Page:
Legitamite use? I guess as long as the TM holder gave him permission, otherwise it seems to me the domain owner is looking to make money from a TMed domain for his owner personal gain without the consent of the TM holder (isn't that what squatting is all about?)...
There are legitimte reasons for using a trademark in a domain name. Look at sites such as paypalsucks.com for example they 100% use the trademark in the domain name but paypal cannot take down the site.
I do however agree that cmme2 has 100% shown that he is trying to profit from the trademark...
There are legitamite reason, but I am guessing none of teh reason would be monetary gains... yes, he is using it in bad faith. There are a ton of what-ifs, but deal with each one case by case.
So if I had orderwondows.com and sold windows software, I would be ok?..
Where did I state or suggest that would be Ok. You are making arguments for the sake of it...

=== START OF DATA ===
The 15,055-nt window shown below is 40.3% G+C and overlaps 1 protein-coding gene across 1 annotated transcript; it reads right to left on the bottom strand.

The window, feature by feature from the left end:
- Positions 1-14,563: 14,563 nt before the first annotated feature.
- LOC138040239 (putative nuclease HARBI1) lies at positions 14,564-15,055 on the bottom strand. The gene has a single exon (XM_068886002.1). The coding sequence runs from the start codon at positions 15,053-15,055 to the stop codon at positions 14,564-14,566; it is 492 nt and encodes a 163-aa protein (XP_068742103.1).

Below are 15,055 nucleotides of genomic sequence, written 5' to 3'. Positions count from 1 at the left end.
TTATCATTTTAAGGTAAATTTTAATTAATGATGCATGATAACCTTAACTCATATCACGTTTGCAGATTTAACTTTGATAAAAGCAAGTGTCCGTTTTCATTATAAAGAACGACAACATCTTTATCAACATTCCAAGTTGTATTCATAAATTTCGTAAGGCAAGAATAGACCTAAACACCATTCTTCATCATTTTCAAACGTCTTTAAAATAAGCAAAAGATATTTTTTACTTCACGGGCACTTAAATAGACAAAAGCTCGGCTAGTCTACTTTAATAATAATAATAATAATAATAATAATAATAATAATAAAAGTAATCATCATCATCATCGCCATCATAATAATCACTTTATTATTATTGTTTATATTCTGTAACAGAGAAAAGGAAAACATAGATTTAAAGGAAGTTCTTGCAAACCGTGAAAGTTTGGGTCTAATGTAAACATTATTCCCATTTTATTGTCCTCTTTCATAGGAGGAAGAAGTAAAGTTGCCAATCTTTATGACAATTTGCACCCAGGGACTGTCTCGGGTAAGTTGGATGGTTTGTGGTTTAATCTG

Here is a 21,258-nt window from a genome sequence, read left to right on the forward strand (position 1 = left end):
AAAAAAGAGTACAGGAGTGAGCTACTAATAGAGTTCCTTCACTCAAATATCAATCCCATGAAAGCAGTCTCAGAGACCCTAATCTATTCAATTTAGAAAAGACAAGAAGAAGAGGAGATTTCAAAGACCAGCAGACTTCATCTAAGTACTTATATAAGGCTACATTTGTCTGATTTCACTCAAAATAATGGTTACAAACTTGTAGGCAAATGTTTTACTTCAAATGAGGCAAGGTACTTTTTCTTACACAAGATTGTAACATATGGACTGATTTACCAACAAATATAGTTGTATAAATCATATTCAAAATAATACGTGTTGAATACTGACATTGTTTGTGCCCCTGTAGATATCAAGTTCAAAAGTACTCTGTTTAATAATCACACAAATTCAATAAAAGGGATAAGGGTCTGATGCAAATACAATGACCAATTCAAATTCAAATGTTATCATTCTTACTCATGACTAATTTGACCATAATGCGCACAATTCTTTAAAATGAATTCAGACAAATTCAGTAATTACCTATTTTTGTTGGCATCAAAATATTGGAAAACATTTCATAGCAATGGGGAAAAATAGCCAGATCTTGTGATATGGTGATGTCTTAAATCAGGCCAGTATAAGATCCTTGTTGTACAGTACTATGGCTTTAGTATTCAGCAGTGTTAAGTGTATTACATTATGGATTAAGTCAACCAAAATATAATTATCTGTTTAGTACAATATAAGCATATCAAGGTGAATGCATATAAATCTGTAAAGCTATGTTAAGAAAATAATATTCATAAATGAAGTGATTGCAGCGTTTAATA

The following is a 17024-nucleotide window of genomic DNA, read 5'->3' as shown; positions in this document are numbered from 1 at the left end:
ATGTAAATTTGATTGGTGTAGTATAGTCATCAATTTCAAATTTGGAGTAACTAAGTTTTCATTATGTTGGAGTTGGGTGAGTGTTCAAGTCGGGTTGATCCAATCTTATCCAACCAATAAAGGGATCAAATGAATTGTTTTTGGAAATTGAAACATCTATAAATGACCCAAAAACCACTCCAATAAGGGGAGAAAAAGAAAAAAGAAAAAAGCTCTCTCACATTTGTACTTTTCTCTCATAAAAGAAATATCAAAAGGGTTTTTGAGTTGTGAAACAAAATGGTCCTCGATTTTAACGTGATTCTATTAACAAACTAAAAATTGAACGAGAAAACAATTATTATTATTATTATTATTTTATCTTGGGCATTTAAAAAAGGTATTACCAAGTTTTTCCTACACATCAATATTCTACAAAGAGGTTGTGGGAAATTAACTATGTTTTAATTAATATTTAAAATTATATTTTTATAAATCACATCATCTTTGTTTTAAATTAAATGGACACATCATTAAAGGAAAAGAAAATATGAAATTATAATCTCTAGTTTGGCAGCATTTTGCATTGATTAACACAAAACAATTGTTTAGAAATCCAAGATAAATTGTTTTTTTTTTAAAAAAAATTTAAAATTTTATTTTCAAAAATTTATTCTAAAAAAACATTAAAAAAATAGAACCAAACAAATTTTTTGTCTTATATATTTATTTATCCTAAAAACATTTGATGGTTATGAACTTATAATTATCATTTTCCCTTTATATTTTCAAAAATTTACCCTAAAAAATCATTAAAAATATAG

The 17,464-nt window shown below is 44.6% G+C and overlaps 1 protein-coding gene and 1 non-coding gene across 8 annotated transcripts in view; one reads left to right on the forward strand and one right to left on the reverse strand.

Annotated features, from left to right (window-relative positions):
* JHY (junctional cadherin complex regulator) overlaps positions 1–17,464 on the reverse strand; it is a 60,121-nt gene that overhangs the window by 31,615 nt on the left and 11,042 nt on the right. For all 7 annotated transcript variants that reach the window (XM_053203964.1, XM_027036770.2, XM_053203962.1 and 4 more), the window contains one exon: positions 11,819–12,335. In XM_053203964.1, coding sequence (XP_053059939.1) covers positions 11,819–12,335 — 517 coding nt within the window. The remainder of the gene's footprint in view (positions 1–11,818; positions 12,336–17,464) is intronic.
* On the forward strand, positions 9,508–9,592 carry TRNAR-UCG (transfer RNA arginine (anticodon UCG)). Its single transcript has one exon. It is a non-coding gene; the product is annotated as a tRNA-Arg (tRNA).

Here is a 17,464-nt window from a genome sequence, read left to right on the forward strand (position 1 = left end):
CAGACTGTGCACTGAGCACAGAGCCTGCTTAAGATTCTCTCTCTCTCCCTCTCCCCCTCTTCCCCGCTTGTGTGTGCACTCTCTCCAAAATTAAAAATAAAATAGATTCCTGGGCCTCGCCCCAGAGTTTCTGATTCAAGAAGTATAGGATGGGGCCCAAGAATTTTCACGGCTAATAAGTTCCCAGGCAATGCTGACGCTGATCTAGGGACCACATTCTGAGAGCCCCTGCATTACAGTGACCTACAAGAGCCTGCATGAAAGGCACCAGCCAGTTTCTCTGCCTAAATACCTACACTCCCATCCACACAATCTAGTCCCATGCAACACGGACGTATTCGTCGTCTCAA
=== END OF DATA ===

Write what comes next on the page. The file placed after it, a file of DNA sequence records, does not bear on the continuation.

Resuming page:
No, not trying to start anything. It was in response to the legitamate usage post prior to mine. I was giving an example for what this poster was doing for people who may be reading this thread and put it in terms everyone could understand...
Your lawyer is "working" on this? If you are legit, then that seems to be milking a non-issue, no?.
Unless the drug is something like "asprin" or a term like "anxietymedicine" (Or a compound name that isn't TM'd), then this is kind of a 2 minute phonecall consultation and then move on.
Not asking you to tell us the drug, but you have to know if it is/could be/would be/might be blockbuster for them, they will defend their mark aggressively.